Instapoetry & Literary Criticism; or You’re Free to Express Your Opinion, unless You Aren’t

 

  • “PG doesn’t claim to be an expert on all 21st century poets and writers, but doubts any have written anything like the following excerpts…” — David Vandagriff (aka PG) states his personal point of view, then proceeds with this quote from The Solitary Reaper, 1807 by Wordsworth:

I listened, motionless and still;
And, as I mounted up the hill,
The music in my heart I bore,
Long after it was heard no more.

It’s fair to assume PG is not Rupi Kaur’s fan. What if he decided to criticize her Instapoetry? He wouldn’t be ostracized because of his poetic preferences, would he?..

  • “Most often, it seems, when the poet in question is a young woman of color, critics will be particularly intent on proving by a+b why her brand of poetry is blandly generic, consumerist in nature, trite and predictable. This is also often the opportunity for critics to dish out their definitions of what characterizes “good” or “bad” poetry—and those definitions are often shaped by voices from past centuries. Those voices most often happen to be older, if not dead, straight white males, and the critics justify their choice by highlighting the supposed impermanence and universality of their criticism. … Hailing Wordsworth as the end-all in terms of how we must consider poetry implies we’re erasing so much context—political, social, economic, cultural—from the equation. (How could you possibly use Harold Bloom to talk about gender, outside of a narrow, hypermasculine view?) ” — argues A.K. Afferez.

She condemns the practice of placing moral labels “good/bad” on texts. By analogy, placing a label “bad” on human beings, and marginalizing them because of their sexuality, race, and genderstraight, white malesseems “at best misguided”, doesn’t it?

Do you question “the profound instability, the slipperiness of any (italics mine) written text”? Do you always feel free to voice your opinion?

Share in the comments.

  • The notorious “toxic masculinity” may have a profound effect on a female writer:

“I had a really good father, and two really good grandfathers, and three really good brothers—far more men in my life than women, in fact. Probably that’s why I don’t think of male characters as being all that foreign to me. The biggest stretch I’ve had to make is reminding myself that men need to shave in the morning.” — Anne Tyler.

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Image: Houston Police SWAT officer Daryl Hudeck carries Catherine Pham and her 13-month-old son Aiden after rescuing them from their home surrounded by floodwaters from Tropical Storm Harvey. (David J. Phillip/AP Photo)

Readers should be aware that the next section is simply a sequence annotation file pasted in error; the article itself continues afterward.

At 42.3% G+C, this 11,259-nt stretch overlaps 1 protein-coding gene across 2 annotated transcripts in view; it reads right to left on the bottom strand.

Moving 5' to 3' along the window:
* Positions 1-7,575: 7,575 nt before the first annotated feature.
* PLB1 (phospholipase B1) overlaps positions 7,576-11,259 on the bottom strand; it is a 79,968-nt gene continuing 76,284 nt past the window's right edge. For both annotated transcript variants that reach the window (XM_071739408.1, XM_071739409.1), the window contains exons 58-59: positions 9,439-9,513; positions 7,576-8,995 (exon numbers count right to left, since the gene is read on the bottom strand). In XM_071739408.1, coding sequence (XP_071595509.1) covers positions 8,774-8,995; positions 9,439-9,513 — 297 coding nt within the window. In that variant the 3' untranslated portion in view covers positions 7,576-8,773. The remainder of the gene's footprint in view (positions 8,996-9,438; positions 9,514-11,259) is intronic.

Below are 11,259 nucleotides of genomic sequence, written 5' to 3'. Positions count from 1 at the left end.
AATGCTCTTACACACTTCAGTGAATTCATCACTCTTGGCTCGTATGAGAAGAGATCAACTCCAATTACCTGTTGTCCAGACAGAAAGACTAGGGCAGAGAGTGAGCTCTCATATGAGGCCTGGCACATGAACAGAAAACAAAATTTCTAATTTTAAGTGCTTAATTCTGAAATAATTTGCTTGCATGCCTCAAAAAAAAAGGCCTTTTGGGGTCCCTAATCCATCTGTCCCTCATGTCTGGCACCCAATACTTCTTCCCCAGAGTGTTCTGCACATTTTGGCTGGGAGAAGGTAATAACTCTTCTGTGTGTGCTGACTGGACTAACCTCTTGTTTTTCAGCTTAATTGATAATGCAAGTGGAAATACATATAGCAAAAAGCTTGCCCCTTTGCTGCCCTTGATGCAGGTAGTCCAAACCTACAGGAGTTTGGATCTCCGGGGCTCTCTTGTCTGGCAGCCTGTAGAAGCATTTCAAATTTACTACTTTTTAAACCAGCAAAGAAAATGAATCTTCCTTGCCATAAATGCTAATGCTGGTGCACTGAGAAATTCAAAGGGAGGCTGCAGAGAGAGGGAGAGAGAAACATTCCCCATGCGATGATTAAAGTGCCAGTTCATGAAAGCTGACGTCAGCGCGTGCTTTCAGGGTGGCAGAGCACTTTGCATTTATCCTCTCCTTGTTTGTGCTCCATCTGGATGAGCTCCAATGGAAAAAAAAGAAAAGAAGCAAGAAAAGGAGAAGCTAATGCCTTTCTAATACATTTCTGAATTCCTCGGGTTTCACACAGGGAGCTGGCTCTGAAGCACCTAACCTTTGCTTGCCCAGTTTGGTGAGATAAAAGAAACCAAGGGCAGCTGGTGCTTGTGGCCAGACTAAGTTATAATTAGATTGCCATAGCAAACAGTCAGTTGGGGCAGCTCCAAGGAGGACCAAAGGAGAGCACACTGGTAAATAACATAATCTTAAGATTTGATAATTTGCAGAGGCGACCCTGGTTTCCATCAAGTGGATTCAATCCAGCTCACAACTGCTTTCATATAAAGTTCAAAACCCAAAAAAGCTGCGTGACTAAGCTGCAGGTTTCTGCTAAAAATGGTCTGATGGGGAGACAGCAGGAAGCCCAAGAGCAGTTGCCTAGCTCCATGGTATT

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Men & Women of Letters vs. Content Providers, or Writing in The Age of Computers

On the Beach

“The virtues of the ­computer—faster, easier, simpler—are vices when it comes to writing. The pen personalizes the labor of writing, reminding us that we are responsible for what we write.” — from PHENOMENOLOGY OF THE HAND by Mark Bauerlein

Anne Tyler writes in longhand, then revises in sections in “quite small and distinct handwriting – it is almost like knitting a novel”. When the “knitting” is done, she types up the manuscript, then writes it out in longhand — again. The whole thing.

Anne Tyler is not alone in her love for the old-fashioned tools of the trade (in particular, white paper with no lines, and a Pilot P500 gel pen), but some writers take it to the extreme:

“A blank computer screen makes me want to throw up,” says Niven Govinden. “It’s not conducive to good writing.” Or is it? What do you think?

Are you drawn to the old-fashioned? Do you write longhand? Do you find the soft glow of a computer screen exciting and inspiring? Share in the comments.

If you’ve enjoyed the post, do press those “like” and “share” buttons. Thank you.

Image credit: Maurice Brazil Prendergast. On the Beach, 1896–1897. Watercolor with graphite underdrawing on wove paper, Overall: 13 3/4 x 10 in. (34.9 x 25.4 cm). BF695. Public Domain.

The Battle of Two Annes, or Real Life in Memoir and Fiction

The Card Players (Les Joueurs de cartes)

Do “you own everything that happened to you”? What if you were not nice to them without realizing it? Is there such a thing as an objective memoir?

Is it okay if your “fiction is taken from real life”? Do writers have a right to appropriate somebody else’s life stories? Do writers “own everything that happened to other people”?

What do you think? Feel free to share your views in the comments.

Image credit: Paul Cézanne. The Card Players (Les Joueurs de cartes), 1890–1892. Oil on canvas, Overall: 53 1/4 x 71 5/8 in. (135.3 x 181.9 cm). BF564. Public Domain.